This collection consists of 43 photographic prints of Native American peoples from throughout North America. Dating from 1882 to 1913, the images in this collection document a variety of Native American communities and events, including the U.S. Indian Congress which took place at the 1898 Trans-Mississippi and International Exposition in Omaha, Nebraska. Photographers include Frank A. Rinehart, Adolph F. Muhr, and Roland W. Reed, as well as a series of images by an unknown photographer who also documented American Indian life.
Scope and Contents:
The Frank A. Rinehart and Roland W. Reed photograph collection consists of 43 photographic prints of Native American peoples at the turn of the twentieth century. Dating from 1882 to 1913, the images in this collection document a variety of Native American communities and events, including the U.S. Indian Congress which took place at the 1898 Trans-Mississippi and International Exposition in Omaha, Nebraska. This exposition, also referred to as the 1898 World's Fair, was held in Omaha, Nebraska from June through October, 1898. Attending the U.S. Indian Congress at the fair were over 500 American Indian delegates representing more than 35 Native communities from throughout the United States.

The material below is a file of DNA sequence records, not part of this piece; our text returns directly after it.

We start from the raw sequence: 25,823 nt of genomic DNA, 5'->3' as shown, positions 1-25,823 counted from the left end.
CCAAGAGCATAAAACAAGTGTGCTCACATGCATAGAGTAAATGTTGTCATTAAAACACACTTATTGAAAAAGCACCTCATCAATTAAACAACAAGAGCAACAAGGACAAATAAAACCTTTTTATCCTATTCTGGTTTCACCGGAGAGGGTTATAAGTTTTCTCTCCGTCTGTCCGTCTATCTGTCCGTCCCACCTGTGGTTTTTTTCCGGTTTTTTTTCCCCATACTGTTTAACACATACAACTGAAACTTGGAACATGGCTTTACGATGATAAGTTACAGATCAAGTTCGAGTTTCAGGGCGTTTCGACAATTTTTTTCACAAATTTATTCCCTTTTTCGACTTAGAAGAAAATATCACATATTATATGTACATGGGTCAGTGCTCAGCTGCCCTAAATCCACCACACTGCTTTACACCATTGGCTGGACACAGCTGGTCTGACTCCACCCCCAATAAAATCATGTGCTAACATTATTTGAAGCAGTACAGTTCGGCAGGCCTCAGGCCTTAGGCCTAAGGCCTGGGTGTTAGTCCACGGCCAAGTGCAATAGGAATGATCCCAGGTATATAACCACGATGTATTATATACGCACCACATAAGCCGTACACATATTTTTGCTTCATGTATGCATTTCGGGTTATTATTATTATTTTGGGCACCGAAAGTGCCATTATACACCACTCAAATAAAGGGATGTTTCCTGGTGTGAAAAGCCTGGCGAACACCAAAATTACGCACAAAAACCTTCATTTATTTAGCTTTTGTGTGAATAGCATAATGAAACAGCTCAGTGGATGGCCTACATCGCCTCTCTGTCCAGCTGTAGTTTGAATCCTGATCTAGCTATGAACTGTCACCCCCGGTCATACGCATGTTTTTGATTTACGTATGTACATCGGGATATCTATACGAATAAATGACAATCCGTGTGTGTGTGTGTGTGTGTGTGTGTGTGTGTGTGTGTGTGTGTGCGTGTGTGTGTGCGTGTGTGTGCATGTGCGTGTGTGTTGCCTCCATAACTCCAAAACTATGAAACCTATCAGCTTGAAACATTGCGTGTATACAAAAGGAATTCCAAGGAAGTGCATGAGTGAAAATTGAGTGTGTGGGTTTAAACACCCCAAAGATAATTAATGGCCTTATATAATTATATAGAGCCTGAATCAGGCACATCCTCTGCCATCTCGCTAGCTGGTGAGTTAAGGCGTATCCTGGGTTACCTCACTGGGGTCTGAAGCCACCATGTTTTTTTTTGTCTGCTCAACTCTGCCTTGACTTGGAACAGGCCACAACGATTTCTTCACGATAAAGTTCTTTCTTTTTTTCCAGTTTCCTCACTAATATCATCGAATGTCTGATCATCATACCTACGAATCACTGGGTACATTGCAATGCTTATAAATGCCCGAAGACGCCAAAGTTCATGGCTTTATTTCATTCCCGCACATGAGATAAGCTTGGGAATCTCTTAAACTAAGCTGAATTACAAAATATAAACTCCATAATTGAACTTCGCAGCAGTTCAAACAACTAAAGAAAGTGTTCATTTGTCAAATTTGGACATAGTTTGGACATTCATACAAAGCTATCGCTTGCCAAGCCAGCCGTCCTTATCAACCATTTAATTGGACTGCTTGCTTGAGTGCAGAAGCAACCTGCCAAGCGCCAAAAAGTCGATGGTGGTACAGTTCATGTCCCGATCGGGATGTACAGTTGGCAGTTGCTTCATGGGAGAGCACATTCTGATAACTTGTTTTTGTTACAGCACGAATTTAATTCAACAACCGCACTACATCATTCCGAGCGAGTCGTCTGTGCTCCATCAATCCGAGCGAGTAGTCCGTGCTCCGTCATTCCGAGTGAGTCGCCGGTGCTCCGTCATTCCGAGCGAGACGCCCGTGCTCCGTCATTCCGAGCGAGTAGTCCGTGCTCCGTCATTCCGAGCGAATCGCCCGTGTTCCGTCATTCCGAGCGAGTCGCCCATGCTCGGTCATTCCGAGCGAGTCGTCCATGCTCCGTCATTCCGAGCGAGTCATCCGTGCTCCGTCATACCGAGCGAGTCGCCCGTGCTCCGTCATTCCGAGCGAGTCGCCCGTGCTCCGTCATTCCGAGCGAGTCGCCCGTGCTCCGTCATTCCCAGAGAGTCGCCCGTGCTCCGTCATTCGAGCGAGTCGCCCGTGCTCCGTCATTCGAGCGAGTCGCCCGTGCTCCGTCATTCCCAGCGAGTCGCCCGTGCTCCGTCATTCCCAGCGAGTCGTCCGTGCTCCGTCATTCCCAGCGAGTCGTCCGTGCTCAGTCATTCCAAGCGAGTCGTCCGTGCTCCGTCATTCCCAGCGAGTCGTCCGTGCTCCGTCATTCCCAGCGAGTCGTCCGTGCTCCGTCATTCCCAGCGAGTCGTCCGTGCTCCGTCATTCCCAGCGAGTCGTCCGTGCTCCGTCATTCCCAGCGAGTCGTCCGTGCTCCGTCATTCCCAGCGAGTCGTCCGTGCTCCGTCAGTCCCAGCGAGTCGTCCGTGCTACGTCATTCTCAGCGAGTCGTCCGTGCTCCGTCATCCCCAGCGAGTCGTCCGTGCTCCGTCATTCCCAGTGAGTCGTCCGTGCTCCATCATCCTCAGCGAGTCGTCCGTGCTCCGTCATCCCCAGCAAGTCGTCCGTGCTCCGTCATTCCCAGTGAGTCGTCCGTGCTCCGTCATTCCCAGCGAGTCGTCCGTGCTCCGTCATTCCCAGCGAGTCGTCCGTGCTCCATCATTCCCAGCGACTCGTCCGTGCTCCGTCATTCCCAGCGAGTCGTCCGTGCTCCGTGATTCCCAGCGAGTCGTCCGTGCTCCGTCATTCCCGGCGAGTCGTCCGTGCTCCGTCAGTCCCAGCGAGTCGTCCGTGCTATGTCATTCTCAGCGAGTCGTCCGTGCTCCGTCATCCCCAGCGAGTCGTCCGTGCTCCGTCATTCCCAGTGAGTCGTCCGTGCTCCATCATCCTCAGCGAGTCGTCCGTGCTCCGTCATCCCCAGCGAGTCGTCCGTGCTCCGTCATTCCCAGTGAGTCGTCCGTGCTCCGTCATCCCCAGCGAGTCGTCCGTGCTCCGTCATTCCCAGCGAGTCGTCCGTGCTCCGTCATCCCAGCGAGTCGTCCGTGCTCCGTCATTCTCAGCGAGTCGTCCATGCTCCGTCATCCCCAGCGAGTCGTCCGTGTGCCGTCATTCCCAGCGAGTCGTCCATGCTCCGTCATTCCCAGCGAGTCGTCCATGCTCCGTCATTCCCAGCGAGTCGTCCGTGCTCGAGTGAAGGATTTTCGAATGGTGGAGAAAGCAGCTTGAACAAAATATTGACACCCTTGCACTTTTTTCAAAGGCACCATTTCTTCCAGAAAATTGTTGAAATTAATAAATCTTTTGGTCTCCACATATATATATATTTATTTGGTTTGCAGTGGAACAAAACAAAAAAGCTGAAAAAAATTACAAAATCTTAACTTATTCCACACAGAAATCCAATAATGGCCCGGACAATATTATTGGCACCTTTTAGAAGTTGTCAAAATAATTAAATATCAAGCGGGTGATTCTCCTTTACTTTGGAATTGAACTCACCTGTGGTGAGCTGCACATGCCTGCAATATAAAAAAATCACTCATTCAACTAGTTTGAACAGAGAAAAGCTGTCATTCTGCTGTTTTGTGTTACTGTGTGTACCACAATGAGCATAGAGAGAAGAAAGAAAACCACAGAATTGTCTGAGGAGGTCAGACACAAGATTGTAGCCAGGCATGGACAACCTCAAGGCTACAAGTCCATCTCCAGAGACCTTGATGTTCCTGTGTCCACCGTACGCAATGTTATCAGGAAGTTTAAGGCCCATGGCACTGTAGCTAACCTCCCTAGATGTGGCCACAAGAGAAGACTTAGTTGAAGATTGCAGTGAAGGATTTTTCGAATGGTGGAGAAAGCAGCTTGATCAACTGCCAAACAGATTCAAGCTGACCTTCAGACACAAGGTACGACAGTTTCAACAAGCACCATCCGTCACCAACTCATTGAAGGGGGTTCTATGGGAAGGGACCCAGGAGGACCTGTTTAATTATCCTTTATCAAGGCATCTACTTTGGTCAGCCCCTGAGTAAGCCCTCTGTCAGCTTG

In addition to the Rinehart and Muhr 1898 photographs are also a number of staged portrait images created by Roland W. Reed in the early decades of the twentieth century. Traveling throughout the U.S. West and Canada, Reed photographed Native communities ranging from Minnesota to Montana and Canada, and extending to Arizona in the Southwest U.S.

This collection also consists of 18 photographs contemporary to those of Rinehart and Reed, dating approximately 1882 – 1904. The photographer(s) of these images is unknown. Although specific communities are not identified, many images appear to portray Northern Plains and Central Plains American Indian peoples.
Arrangement:
This collection is arranged into three series, organized by photographer, and then regionally by location or culture group. Series 1: Frank A. Rinehart photographs, Series 2: Roland W. Reed photographs, Series 3: Unknown photographer
Biographical / Historical:
Frank A. Rinehart (ca. 1862-1928) was born in Illinois, opened a photography studio in Omaha, Nebraska in 1885 or 1886, and is best known for his work as the official photographer of the 1898 Trans-Mississippi and International Exposition in Omaha. In addition to portrait photographs of Native American delegates attending the U.S. Indian Congress of 1898, Rinehart as official exposition photographer also documented the broader exhibits and events that took place at the 1898 Omaha World's Fair.